Kevin Cullen

Bill Bratton is America’s most wanted

Randolph’s, the small but tasteful bar at the Warwick Hotel, sits on the corner of West 54th Street and Sixth Avenue in Manhattan. Elvis used to haunt the place. Paul McCartney still does, walking in from his Midtown apartment for a quiet drink in the same spot he and The Beatles held that wacky press conference when they played at Shea Stadium in 1966.

Randolph’s is a picture of understated elegance, as is Rikki Klieman, the lawyer and legal analyst who for the last 14 years has been known as Mrs. Bill Bratton.

She was sitting on a soft couch in Randolph’s talking about hard jobs.


“I think,” she said, “Bill has one more big job in him.”

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The New York tabloids went cuckoo last week, lusting at the prospect of Bratton, a Dorchester boy made good, returning to the job that made him famous in the 1990s: police commissioner of New York.

Bratton went to New York with the simple but revolutionary idea of paying attention to the quality of life issues that made big city life lousy. By paying attention to the little things, to the broken windows, Bratton made it easier for New York’s finest to tackle the big things.

Bratton did his job too well. When the polls showed he was more popular with New Yorkers than Mayor Rudy Giuliani, his days were numbered. He went on to prosper in Los Angeles and helped mentor a generation of progressive police commanders, including a good guy from Lowell named Ed Davis, Boston’s current commissioner.

The politics are probably not right for Bratton in New York. Christine Quinn, speaker of the New York City Council and currently the favorite to replace Medford’s own Mike Bloomberg as mayor next year, says she wants to keep police commissioner Ray Kelly on. Quinn’s no dummy. Kelly, as popular as Bratton was back in the day, is probably the only guy who could beat Quinn if he chose to run for mayor. What’s that line about holding your friends close and your enemies closer?


Bratton, who lives in New York with ­Klieman, was his affable self when confronted by the New York press, saying he would be honored to do the job, but he told me he thinks it’s unlikely it will open up. That’s no skin off his nose because the British government is in the process of changing the law precisely so someone like him could lead the Metropolitan Police in London. David Cameron, the British prime minister, is a big Bratton fan.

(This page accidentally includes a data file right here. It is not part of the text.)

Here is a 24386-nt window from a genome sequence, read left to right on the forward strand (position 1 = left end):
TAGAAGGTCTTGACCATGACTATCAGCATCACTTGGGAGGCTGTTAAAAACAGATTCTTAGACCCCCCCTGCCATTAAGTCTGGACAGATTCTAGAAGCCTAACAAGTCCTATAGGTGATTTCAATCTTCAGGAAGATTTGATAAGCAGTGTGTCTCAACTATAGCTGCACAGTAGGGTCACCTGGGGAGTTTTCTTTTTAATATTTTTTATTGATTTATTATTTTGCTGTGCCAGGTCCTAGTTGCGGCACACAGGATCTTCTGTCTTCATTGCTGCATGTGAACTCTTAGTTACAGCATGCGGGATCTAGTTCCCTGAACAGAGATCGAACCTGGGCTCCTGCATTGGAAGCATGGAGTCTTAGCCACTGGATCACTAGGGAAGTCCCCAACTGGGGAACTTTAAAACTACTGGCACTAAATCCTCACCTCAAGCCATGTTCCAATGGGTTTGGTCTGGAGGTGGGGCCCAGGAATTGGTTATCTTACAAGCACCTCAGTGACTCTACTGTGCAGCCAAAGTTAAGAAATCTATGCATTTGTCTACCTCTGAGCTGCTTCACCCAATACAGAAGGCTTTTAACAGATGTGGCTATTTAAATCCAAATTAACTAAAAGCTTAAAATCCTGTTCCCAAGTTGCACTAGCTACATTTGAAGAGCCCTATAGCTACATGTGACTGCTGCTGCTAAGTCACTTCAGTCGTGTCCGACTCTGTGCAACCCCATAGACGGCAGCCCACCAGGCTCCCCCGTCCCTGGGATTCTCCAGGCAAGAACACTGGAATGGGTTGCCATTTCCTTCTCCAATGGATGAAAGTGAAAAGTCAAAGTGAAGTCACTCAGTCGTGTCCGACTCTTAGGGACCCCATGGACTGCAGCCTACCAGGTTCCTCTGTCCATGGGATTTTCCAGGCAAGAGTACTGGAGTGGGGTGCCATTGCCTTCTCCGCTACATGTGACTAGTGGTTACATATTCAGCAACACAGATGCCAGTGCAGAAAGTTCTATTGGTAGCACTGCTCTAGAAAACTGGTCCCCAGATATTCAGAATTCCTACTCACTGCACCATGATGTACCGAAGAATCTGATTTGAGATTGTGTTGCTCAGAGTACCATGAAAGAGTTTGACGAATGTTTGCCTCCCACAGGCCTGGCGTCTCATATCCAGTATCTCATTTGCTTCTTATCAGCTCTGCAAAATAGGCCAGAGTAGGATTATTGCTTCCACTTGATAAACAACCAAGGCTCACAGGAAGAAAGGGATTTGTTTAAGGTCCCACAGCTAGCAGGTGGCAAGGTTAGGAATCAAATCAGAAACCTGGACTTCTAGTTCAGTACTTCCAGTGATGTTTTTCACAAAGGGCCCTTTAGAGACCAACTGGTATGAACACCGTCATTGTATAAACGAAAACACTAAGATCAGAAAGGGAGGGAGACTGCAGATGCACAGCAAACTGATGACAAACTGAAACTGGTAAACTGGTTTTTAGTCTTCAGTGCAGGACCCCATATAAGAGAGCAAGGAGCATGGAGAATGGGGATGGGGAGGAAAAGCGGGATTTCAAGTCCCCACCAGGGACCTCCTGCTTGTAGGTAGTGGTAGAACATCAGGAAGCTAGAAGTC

And then there’s the possibility that ­Janet Napolitano will leave Homeland Security and President Obama will come calling. Personally, I think Bratton would make a very good FBI director, and that job will open next year when another Boston guy, Bob Mueller, steps down. Bratton’s on that short list, too, and it’s an organization that desperately needs the kind of cultural and institutional overhaul Bratton specializes in.

So how’s it feel to be Bill Bratton?

“I’m in a good place,” he said with searing understatement from Oakland, where he is consulting for that city’s police department. “I’m not lobbying for any of those jobs. The FBI is one of those positions you can’t lobby for. It’s the president’s appointment.”

He enjoys the attention.


“It’s like that old Peter Sellers movie, ‘Being There.’ I’m just there.”

Like Sellers, the actor, Bratton, the cop, was made a Commander of the Most Excellent Order of the British Empire by Queen Elizabeth, so the Met job would fit nicely. The Brits love him. I can see Rikki Klieman doing live remotes from Bow Street Magistrates Court for the BBC or Sky News.

Funny. It wasn’t that long ago that a kid from St. Peter’s parish making nice with the Queen of England wouldn’t last very long on a corner in Meetinghouse Hill. But the corner of West 54th Street and Sixth Avenue is a long way from Dorchester.

Kevin Cullen is a Globe columnist. He can be reached at